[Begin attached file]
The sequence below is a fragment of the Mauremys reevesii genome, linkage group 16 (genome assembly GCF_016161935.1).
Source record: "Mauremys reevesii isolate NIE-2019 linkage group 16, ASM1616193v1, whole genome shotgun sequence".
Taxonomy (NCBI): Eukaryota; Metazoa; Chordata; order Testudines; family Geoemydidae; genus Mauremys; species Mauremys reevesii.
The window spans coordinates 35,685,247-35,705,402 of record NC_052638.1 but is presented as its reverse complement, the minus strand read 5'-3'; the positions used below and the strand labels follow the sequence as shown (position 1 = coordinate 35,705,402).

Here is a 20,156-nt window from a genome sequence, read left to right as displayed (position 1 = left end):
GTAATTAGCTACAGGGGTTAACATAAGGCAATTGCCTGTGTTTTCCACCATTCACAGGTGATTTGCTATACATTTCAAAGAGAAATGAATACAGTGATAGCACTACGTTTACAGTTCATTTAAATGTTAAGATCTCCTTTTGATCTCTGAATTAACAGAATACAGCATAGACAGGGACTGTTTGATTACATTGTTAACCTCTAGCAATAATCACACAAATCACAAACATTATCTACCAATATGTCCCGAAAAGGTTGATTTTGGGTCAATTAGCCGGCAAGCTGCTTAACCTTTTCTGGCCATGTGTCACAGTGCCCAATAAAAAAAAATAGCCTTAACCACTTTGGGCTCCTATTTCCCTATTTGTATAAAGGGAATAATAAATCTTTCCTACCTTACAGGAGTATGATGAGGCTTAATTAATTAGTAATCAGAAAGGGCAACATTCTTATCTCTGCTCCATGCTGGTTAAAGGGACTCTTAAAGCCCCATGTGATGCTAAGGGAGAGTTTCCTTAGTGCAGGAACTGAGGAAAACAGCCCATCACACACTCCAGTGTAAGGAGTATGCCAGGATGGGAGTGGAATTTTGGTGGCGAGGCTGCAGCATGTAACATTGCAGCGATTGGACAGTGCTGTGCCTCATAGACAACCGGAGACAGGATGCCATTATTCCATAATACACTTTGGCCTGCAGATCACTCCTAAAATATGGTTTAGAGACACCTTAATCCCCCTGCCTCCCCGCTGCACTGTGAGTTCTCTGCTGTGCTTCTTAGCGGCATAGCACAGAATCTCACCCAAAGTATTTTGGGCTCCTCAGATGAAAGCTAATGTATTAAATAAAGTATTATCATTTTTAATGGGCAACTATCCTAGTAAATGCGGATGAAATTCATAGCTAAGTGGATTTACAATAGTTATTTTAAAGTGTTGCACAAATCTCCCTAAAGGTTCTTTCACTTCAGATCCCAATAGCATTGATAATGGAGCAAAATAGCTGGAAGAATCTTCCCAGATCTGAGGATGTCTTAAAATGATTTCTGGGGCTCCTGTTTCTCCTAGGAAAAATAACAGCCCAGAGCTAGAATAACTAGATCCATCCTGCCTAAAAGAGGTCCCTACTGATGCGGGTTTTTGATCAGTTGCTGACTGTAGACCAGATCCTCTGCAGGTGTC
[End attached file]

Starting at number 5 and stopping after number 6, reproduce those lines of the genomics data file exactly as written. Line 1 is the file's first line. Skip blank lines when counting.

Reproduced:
Here is a 20,156-nt window from a genome sequence, read left to right as displayed (position 1 = left end):
GTAATTAGCTACAGGGGTTAACATAAGGCAATTGCCTGTGTTTTCCACCATTCACAGGTGATTTGCTATACATTTCAAAGAGAAATGAATACAGTGATAGCACTACGTTTACAGTTCATTTAAATGTTAAGATCTCCTTTTGATCTCTGAATTAACAGAATACAGCATAGACAGGGACTGTTTGATTACATTGTTAACCTCTAGCAATAATCACACAAATCACAAACATTATCTACCAATATGTCCCGAAAAGGTTGATTTTGGGTCAATTAGCCGGCAAGCTGCTTAACCTTTTCTGGCCATGTGTCACAGTGCCCAATAAAAAAAAATAGCCTTAACCACTTTGGGCTCCTATTTCCCTATTTGTATAAAGGGAATAATAAATCTTTCCTACCTTACAGGAGTATGATGAGGCTTAATTAATTAGTAATCAGAAAGGGCAACATTCTTATCTCTGCTCCATGCTGGTTAAAGGGACTCTTAAAGCCCCATGTGATGCTAAGGGAGAGTTTCCTTAGTGCAGGAACTGAGGAAAACAGCCCATCACACACTCCAGTGTAAGGAGTATGCCAGGATGGGAGTGGAATTTTGGTGGCGAGGCTGCAGCATGTAACATTGCAGCGATTGGACAGTGCTGTGCCTCATAGACAACCGGAGACAGGATGCCATTATTCCATAATACACTTTGGCCTGCAGATCACTCCTAAAATATGGTTTAGAGACACCTTAATCCCCCTGCCTCCCCGCTGCACTGTGAGTTCTCTGCTGTGCTTCTTAGCGGCATAGCACAGAATCTCACCCAAAGTATTTTGGGCTCCTCAGATGAAAGCTAATGTATTAAATAAAGTATTATCATTTTTAATGGGCAACTATCCTAGTAAATGCGGATGAAATTCATAGCTAAGTGGATTTACAATAGTTATTTTAAAGTGTTGCACAAATCTCCCTAAAGGTTCTTTCACTTCAGATCCCAATAGCATTGATAATGGAGCAAAATAGCTGGAAGAATCTTCCCAGATCTGAGGATGTCTTAAAATGATTTCTGGGGCTCCTGTTTCTCCTAGGAAAAATAACAGCCCAGAGCTAGAATAACTAGATCCATCCTGCCTAAAAGAGGTCCCTACTGATGCGGGTTTTTGATCAGTTGCTGACTGTAGACCAGATCCTCTGCAGGTGTC